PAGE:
Is the Internet the best option to Sell your Art?

 

People seem to have a love-hate relationship with online sales sites.  Most are easy to set up, have relatively low to no fees, and offer a seemingly easy way to sell your art. Unfortunately,  unless your product is priced correctly, your product fits into that website’s demographics and just as importantly does your potential client actually SHOP at these online sites, you won’t sell.

The first mistake people make is thinking that once they post their images, descriptions and prices, set up their shipping and return policies that the hard work is done as the main host website that sells your art will send hundreds of potential clients to your newly established page.

Unfortunately, that’s never the case.

Just like all marketing and sales approaches, it takes time and work!

One of the main reasons why selling your art is difficult online is that three dimensional pieces aren’t seen in their best light on a flat computer screen.  For a better chance of sales, take 3-5 shots of your work at various angles and if it’s a wearable piece, get a model shot.

Another problem is that the online site you choose may be oversaturated with similar products, making you invisible.  Try to find a site that is not as “famous” or limits the products or even juries them on the website.  If you don’t want to move from the larger online sales sites packed with an abundance of product, make sure that you link your account to your other social media sites and send EVERYONE you meet to this product page – YOUR product page, not the main site page.  Make sure that when you set up your descriptions, that you use keywords specific descriptions for your art and promote yourself and your product in and outside of the online website.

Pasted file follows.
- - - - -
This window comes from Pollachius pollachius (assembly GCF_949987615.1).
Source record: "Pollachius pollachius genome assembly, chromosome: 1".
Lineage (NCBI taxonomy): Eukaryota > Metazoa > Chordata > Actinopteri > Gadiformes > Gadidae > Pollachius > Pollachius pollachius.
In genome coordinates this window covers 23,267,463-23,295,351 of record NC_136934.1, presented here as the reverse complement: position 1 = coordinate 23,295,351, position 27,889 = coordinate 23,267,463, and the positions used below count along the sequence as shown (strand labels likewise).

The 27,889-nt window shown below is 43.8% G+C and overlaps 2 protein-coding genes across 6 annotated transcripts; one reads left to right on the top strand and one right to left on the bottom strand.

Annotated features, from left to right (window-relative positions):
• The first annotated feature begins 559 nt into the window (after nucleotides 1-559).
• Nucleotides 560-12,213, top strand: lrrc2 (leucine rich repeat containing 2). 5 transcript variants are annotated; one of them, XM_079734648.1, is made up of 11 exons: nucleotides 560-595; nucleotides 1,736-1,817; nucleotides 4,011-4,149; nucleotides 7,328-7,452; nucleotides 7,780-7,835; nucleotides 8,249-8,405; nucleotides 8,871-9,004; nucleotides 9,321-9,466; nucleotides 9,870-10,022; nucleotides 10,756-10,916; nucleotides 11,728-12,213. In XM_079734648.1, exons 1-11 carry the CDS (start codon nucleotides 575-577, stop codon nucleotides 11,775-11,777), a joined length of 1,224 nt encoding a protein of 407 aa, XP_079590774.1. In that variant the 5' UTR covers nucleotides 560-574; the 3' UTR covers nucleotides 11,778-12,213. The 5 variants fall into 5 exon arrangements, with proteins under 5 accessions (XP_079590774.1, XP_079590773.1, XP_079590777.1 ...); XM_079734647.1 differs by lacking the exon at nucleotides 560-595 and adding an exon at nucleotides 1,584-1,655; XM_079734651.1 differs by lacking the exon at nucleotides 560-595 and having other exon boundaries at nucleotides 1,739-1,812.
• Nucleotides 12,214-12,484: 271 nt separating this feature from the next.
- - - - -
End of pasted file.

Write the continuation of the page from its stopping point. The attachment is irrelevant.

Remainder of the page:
Make sure you thoroughly research the website that will be hosting and selling your art  because the site you choose may not have enough room for descriptions, may not allow enough ways for clients to pay, or may not give enough thumbnail space for your different angles to best show off your artwork.

Before you sign up with a sales site to sell your art, research the other art products that people are selling and contact those artists using the site to get their opinions.  If their sale amounts are available, pick people with different sales numbers so you can get a solid cross section of varying answers.

How to price your art in order to Sell your Art product well?

If your price points are too high, compared to the top sellers in your market, than you probably won’t sell well. However, if you’re not a mainstream product with a mainstream price, you may be able to grab your own share of that market on the sales site. If the fees are low enough and you have the time to set up a shop, go for it.  It doesn’t cost much more than your time and you can call it a research and development project!

The MOST important reason that online sales won’t work for you is the simple fact your client doesn’t shop there.

Before you set up an account with any online site, make sure that your client shops there.   How do you know?  If you have a way of contacting your clients (through e-blasts or Facebook), send out a questionnaire.  Ask them their online shopping preferences.  If you can’t ask your clients, click around the online sales site and find products similar to yours in a similar price range and check out the amount of sales that these accounts have.  Realise that accounts with higher numbers may have been in business longer or market and promote themselves quite a bit, sending more people to their website.

A final point whilst you’re researching, look at the amount of products similar to your own and determine if it’s even worth adding yourself to the list.  If there are too many paper jewellery artists, you may want to find a different site if your pieces don’t stand out enough.

For a list of online sale sites, visit Andrea Rosenfeld’s Resource Page here…

For a VERY interesting article on ETSY and how it’s not what it’s cracked up to be, click here…

Digital Marketing - 1 Feb 2012 - by Rob Jennings

About Rob Jennings

When he found himself embroiled in a conversation with someone talking about their ‘customer-centric core competencies’ he realised it was time to create a Web Design Agency that was less about self promoting buzz-words and more about people and giving them the tools to understand the web.

The idea behind We Push Buttons was to create an environment where business owners can learn about building their organisation, whether it be with an outstanding website, SEO or any other marketing ideas. Coming from the art industry and online retail background he knows first hand the needs of growing a business in a tough environment.